McKenna

Michigan Supreme Court Says: “Municipalities Can Regulate MMMA Caregivers and Patient Plant Cultivation with Zoning and Permitting”

June 25, 2020 | TAGS: Zoning

In a recent ruling, the Michigan Supreme Court reinstated local municipalities’ authority to regulate Michigan Medical Marijuana Act (MMMA) caregiver and patient plant cultivation. In the opinion, DeRuiter v. Byron Township, published on April 27, 2020 and signed by all seven justices, the Michigan Supreme Court reversed and remanded a Kent County circuit court ruling that Byron Township’s zoning ordinance directly conflicted with MMMA provisions and was preempted by the law. Up until this reversal, a published Court of Appeals opinion on the same case ruled that local zoning regulations could not apply to MMMA caregiver and patient plant cultivation.

The Supreme Court’s decision means that local governments may regulate medical marijuana cultivation by MMMA licensed caregivers and patients through zoning ordinances and other regulatory ordinances if:

  1. The municipality does not prohibit or penalize the cultivation of medical marijuana; and
  2. The municipality does not impose regulations that are unreasonable or in contradiction to MMMA standards.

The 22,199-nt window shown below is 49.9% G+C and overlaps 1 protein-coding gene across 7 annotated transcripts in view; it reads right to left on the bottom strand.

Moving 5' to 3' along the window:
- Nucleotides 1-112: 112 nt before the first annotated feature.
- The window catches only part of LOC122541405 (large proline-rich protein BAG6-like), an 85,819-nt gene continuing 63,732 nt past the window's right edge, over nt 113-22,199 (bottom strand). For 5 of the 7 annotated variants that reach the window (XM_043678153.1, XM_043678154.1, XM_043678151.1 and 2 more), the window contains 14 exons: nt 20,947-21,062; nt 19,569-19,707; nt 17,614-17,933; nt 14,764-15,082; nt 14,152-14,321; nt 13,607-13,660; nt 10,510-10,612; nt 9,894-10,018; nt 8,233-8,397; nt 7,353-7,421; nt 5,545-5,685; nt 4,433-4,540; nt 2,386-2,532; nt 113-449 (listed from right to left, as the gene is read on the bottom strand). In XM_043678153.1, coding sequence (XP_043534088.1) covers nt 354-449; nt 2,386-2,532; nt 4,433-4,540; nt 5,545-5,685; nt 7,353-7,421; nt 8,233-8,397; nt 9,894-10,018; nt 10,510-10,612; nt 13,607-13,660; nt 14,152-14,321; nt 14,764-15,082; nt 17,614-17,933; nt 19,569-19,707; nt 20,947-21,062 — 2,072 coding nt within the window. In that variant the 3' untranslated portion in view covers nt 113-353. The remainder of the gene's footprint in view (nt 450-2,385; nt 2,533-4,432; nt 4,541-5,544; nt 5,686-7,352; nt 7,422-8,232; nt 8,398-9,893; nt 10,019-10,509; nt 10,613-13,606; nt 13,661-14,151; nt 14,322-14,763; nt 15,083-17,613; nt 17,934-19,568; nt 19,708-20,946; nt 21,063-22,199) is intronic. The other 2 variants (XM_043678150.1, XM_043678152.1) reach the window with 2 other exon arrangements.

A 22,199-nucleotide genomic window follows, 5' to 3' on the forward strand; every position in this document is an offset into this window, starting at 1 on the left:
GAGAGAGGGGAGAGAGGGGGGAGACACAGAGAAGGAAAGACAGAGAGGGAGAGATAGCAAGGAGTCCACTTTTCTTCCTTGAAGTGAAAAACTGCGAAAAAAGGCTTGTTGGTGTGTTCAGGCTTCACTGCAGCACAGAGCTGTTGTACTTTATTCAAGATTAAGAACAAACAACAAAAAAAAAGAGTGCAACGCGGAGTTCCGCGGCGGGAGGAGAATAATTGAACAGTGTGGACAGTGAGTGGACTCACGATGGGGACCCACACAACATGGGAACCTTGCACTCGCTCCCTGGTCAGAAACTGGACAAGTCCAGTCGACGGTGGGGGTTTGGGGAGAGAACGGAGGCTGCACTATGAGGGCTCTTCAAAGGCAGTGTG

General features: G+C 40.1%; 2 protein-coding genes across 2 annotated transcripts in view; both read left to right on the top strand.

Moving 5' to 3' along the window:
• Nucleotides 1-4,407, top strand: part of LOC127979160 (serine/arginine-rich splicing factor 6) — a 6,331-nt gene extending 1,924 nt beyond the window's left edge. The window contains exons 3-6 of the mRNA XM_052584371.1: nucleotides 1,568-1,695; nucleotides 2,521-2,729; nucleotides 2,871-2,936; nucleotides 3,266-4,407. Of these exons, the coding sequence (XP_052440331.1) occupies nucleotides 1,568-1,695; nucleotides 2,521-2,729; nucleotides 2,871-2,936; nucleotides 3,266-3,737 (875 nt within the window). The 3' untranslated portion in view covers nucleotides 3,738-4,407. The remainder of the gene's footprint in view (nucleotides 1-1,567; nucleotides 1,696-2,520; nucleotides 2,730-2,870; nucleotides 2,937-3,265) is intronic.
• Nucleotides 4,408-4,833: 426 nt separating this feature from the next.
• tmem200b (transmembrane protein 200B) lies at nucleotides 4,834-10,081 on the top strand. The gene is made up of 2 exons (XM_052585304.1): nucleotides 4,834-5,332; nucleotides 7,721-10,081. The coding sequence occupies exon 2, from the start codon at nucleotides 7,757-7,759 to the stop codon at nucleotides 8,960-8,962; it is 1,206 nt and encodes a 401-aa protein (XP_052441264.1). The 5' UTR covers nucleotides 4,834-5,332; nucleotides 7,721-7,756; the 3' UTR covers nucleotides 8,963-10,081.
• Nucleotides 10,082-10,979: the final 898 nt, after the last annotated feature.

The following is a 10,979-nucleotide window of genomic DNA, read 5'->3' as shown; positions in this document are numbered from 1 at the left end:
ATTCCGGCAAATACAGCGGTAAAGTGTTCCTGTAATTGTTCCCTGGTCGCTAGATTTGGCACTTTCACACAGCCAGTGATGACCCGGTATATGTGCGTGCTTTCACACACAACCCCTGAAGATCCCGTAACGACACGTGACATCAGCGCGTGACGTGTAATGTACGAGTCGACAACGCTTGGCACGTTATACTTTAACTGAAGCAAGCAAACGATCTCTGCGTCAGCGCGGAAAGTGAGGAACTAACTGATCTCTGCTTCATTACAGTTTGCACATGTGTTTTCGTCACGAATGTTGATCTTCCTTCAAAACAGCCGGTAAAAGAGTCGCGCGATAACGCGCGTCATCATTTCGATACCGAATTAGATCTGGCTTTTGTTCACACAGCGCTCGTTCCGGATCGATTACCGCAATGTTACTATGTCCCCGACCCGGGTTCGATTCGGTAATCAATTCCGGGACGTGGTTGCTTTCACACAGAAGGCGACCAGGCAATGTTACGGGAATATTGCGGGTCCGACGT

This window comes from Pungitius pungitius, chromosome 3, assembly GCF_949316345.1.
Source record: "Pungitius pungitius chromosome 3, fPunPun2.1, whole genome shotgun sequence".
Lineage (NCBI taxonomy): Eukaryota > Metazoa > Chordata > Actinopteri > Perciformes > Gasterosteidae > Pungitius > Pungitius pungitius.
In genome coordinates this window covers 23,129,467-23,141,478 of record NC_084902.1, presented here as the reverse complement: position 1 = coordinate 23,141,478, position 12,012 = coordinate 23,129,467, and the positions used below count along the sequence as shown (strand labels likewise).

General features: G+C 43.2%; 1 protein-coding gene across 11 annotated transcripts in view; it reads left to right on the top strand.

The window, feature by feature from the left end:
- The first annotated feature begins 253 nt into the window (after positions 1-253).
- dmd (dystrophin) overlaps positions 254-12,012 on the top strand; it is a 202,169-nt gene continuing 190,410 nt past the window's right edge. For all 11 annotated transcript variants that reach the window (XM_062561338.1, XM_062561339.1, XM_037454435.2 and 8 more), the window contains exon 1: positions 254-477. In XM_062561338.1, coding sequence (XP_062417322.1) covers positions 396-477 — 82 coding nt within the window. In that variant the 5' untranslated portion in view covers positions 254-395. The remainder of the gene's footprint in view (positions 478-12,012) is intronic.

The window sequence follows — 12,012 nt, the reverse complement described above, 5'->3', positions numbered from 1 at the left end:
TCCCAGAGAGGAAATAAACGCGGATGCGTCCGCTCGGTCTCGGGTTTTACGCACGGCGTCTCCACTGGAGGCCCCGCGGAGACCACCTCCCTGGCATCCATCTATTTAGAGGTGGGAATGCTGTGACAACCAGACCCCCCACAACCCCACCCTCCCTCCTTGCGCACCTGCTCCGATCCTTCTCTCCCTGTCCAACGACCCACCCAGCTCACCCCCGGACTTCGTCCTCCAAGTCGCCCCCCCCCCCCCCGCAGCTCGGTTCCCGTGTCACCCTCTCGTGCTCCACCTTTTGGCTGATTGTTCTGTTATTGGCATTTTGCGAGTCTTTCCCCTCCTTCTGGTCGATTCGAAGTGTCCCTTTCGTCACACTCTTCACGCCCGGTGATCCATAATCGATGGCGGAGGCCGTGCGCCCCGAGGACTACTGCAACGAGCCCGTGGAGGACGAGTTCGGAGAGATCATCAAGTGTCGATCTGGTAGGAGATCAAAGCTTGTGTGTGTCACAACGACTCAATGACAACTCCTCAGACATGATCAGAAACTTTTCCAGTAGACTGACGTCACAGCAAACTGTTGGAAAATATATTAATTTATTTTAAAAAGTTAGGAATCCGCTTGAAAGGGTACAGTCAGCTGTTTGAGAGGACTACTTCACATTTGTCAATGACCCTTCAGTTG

The bottom line—if your community wants to establish zoning ordinance standards for medical marijuana caretaker cultivation, you may proceed with amending your zoning and regulatory ordinances with rules that do not conflict with MMMA regulations.

It’s presumed that most caregivers and patients growing their own marijuana for patient use follow the MMMA spirit of compassionate and neighborly care. “However, many cities, villages and townships were unable to address MMMA cultivation abuse that negatively impacted neighbors with noise, bad odors, glare and increased traffic. Now, each community can set its own rules as long as they do not conflict with the state law,” says Doug Plachcinski, Principal Planner at McKenna.

Plachcinski recommends that local governments commence their policy discussions with a data-informed and systematic approach. Communities interested in regulating caregivers and patient cultivators—working with their planner and attorney—should follow these steps:

  1. Review how medical marijuana cultivation, or similar uses, are addressed in your Master Plan, how they fit within the broad community character, how they can result in the compassionate care promoted by the MMMA and how they reflect your community’s values;
  2. Decide what kind of process you want to follow for permitting medical marijuana (zoning permit, certificate of occupancy, etc.) to promote safety and reduce negative impacts; and
  3. Make sure that your regulations do not conflict with the MMMA.

Our planners are working together to deliver cutting-edge resources so communities can implement zoning ordinance changes post DeRuiter v. Byron Township.

Contact your McKenna planner or Doug Plachcinski at dplachcinski@mcka.com or 888.226.4326 for more information. For more great ideas about community planning and design, visit mcka.com and follow us on Facebook and LinkedIn.

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